Fatalities are also on the rise. In the first half of 2021, 14 deaths were reported as a result of domestic violence; compared to 19 in 2020 and six in 2019.

“The government’s gender policy is unsatisfactory,” said Zara Hovhanissyan, an activist with the Coalition to Stop Violence Against Women.  “When we look at the programmes and decisions implemented by the government during crises, we see that gender policy has been ignored.”

In 2020, the coalition’s 24/7 hotline received about 13,000 calls, almost three times the average 5,000 recorded in previous years.

The six-week conflict that Armenia fought against Azerbaijan in late 2020 over the Nagorny Karabakh region also had an impact on domestic violence.

“Those who went through the war, the violence, did not undergo any rehabilitation program… [they] must receive [psychological] support, otherwise the trauma they experienced will further contribute to domestic violence cases,” Hovhanissyan said.

The stigma victims face has also deepened as a result of the conflict, added Maro Matosian, founding director of the Women’s Support Centre.

“Soldiers returning from the war are considered heroes, they are not abusers for their families and even the police,” she said, explaining that this provided another barrier to reporting abuse to the law enforcement authorities.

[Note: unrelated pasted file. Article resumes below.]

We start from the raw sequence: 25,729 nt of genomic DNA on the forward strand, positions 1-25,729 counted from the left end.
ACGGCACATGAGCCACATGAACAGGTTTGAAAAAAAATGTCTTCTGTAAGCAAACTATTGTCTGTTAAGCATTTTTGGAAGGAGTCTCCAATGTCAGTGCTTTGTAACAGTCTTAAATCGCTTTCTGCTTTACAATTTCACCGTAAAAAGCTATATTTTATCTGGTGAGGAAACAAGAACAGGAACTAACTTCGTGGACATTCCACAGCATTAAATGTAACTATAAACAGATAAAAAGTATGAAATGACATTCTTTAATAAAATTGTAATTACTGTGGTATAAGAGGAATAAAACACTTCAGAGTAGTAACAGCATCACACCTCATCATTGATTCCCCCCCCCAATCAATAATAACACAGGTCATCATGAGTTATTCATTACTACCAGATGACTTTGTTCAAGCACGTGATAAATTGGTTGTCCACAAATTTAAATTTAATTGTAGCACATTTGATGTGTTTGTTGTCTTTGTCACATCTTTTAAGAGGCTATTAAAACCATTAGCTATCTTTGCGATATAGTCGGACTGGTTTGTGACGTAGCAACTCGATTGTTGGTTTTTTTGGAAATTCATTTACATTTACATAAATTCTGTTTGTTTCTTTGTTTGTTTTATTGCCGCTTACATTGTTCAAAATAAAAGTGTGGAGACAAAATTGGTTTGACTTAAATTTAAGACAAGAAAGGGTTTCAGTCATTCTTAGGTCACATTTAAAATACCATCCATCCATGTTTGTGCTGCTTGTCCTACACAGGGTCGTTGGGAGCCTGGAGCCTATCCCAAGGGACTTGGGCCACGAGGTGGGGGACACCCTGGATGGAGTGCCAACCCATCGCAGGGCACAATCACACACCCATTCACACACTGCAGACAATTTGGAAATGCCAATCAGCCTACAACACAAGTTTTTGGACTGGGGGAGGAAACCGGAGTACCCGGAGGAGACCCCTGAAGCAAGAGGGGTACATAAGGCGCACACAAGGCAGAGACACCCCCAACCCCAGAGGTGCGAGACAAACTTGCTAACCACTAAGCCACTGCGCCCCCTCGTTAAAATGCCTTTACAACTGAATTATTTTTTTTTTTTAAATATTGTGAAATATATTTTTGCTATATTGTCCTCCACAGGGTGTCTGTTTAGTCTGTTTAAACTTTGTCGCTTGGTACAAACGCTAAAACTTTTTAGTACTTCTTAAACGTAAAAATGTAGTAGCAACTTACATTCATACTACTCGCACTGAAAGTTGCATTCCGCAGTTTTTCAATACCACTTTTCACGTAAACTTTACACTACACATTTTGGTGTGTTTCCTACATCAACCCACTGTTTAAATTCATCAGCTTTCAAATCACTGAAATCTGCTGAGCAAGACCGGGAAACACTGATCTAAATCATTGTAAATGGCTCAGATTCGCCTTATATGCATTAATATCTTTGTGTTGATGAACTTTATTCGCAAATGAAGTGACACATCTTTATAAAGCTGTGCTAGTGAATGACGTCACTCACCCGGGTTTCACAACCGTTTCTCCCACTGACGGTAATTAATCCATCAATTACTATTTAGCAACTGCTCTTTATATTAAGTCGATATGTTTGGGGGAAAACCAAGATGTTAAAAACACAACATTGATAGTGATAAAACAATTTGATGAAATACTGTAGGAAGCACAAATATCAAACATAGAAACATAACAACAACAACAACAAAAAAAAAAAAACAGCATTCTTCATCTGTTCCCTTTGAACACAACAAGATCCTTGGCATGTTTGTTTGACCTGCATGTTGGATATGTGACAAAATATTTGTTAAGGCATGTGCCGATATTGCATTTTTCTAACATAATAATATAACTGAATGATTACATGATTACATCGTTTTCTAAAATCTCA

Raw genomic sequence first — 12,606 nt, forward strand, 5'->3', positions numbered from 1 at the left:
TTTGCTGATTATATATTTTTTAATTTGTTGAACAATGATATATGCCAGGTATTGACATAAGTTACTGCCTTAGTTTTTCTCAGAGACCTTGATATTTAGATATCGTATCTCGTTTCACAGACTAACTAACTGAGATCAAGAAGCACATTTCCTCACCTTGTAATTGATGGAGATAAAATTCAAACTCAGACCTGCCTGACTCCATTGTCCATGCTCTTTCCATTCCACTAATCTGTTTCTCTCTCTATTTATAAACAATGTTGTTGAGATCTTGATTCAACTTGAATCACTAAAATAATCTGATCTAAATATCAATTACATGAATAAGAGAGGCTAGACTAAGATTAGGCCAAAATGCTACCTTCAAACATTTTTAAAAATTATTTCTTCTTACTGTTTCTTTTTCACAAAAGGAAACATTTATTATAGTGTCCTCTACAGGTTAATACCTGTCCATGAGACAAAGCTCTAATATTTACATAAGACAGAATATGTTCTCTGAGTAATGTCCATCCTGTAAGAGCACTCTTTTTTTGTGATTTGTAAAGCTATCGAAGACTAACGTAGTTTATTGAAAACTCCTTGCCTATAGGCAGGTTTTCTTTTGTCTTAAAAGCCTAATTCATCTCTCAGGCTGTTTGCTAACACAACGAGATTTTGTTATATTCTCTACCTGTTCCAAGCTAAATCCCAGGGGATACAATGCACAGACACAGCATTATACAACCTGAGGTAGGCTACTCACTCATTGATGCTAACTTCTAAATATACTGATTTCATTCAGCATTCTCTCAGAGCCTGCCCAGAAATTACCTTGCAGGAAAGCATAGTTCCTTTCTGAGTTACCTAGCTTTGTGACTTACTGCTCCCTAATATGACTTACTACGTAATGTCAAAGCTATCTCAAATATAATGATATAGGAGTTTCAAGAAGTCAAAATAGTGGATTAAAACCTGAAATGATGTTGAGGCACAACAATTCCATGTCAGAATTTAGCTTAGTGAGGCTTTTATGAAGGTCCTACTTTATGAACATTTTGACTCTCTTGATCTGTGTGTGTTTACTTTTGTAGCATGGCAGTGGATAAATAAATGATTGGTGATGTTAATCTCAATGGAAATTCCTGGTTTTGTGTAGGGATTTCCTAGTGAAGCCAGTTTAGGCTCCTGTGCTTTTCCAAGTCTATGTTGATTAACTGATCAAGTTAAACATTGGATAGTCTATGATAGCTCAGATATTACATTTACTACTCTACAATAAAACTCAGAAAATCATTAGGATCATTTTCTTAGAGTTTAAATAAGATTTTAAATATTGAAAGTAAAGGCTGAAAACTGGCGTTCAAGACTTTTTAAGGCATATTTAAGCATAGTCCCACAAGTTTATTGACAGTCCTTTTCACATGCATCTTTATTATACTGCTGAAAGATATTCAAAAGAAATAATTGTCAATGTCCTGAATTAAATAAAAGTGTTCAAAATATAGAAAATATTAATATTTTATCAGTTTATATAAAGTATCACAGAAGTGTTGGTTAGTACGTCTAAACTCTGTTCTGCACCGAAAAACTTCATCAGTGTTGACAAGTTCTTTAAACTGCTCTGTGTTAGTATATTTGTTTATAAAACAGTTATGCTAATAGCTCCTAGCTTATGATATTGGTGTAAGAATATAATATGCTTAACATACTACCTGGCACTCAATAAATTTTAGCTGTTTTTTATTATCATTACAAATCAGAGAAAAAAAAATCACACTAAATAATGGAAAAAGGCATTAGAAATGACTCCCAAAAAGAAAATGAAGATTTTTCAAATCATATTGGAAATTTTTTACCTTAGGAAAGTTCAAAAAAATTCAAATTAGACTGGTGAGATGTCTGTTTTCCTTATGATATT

The Women’s Support Centre runs the country’s two shelters for victims of domestic violence, with a total capacity of up to 20 people. About 100 women and children receive temporary housing and assistance at the shelters every year.

Matosian said that more needed to be done to implement the provisions of the law on domestic violence, approved in 2017 but accompanied by acrimonious debates between women’s rights advocates and self-avowed supporters of “traditional family values”.

Conservative groups have so far succeeded in preventing the parliament ratifying the Council of Europe’s Istanbul Convention on violence against women. Armenia signed it in 2018, but critics, including the influential Armenian church, consider the convention an attempt to impose foreign values on the country’s traditional family model.

The Women’s Support Centre is among the support NGOs, emergency centres and specialists registered on SafeYou, which works closely also with Ministry of Labor and Social Affairs, and the Human Rights Defender’s Office. The multi-functional mobile app also provides up-to-date and mapped information of all services available across the country.

“The application is intended not just for emergency situations; it has an educational component as well, which I believe is significant…it provides women with knowledge,” Hovhannisyan explained.

SafeYou has currently 2,000 users in Armenia, although its roll out was hampered by the  Karabakh conflict. In Georgia, it has already been downloaded by about 20,000 users, and developers are looking at its impact.

The team is also working on improving content and technical features with the long-term vision of making it a global product. From December 2021, SafeYou will also be available in Iraq, while organisations in other countries have also expressed interest in adopting it

This publication was prepared under the "Amplify, Verify, Engage (AVE) Project" implemented with the financial support of the Ministry of Foreign Affairs, Norway.